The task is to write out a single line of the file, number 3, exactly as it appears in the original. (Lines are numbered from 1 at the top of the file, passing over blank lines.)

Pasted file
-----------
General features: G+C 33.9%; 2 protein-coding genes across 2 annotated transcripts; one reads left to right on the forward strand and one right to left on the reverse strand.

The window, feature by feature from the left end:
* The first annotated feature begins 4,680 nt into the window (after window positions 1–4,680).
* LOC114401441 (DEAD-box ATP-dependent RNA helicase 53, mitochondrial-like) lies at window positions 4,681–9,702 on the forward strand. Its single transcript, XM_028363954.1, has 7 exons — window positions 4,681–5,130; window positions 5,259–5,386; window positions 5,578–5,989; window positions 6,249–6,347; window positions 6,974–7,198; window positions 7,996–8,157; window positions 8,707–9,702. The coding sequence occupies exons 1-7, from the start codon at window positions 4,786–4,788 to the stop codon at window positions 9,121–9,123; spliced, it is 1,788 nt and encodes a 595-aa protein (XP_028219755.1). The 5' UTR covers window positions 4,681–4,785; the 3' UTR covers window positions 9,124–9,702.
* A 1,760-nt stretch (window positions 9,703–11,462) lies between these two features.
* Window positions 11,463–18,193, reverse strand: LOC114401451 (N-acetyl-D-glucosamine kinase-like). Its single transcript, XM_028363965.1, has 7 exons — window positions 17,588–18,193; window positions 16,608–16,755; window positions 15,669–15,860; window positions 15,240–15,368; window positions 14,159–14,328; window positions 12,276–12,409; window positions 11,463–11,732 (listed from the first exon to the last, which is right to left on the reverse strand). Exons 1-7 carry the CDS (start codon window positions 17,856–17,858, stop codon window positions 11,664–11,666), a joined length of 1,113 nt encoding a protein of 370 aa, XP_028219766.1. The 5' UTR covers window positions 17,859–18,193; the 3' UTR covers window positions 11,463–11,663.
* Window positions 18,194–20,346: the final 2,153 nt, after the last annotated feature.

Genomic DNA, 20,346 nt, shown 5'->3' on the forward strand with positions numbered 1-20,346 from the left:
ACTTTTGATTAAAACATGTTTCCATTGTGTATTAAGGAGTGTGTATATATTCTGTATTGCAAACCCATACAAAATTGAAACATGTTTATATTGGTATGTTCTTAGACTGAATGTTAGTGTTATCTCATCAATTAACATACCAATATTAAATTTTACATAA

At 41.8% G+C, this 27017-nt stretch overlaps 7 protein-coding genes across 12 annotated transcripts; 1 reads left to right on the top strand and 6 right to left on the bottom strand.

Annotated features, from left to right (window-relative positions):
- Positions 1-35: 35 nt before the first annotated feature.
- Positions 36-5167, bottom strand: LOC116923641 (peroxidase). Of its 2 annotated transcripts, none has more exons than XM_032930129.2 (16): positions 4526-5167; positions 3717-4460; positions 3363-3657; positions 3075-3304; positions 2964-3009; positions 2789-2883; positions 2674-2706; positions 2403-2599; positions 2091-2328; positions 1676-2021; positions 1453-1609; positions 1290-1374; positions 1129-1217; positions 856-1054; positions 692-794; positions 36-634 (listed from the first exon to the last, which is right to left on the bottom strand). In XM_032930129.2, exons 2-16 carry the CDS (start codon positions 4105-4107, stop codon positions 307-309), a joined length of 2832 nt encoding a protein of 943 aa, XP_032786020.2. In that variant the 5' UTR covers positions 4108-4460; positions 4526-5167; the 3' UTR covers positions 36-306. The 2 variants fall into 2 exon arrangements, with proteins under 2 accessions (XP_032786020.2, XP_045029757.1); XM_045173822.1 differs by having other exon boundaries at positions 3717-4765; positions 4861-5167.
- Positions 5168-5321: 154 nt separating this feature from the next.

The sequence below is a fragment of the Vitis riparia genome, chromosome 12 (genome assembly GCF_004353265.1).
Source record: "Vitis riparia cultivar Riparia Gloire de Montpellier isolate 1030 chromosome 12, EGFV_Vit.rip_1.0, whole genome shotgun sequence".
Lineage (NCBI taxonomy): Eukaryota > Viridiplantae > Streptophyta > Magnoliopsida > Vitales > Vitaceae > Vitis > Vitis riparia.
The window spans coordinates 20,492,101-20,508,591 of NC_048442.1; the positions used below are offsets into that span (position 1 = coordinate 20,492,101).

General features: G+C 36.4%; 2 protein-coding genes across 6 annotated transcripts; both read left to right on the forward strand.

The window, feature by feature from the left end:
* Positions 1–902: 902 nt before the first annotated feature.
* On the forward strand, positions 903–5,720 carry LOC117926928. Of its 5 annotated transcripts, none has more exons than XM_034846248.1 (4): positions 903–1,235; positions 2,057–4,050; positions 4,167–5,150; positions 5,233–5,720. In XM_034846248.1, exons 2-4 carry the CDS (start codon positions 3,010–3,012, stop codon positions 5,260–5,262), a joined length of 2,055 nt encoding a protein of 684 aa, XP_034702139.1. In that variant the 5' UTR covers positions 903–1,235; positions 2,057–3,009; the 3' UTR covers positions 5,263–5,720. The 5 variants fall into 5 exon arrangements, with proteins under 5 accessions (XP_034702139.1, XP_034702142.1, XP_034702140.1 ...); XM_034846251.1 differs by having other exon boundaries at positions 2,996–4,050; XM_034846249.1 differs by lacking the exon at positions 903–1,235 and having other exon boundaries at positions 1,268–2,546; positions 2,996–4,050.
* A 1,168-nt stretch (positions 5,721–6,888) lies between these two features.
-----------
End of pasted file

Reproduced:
* The first annotated feature begins 4,680 nt into the window (after window positions 1–4,680).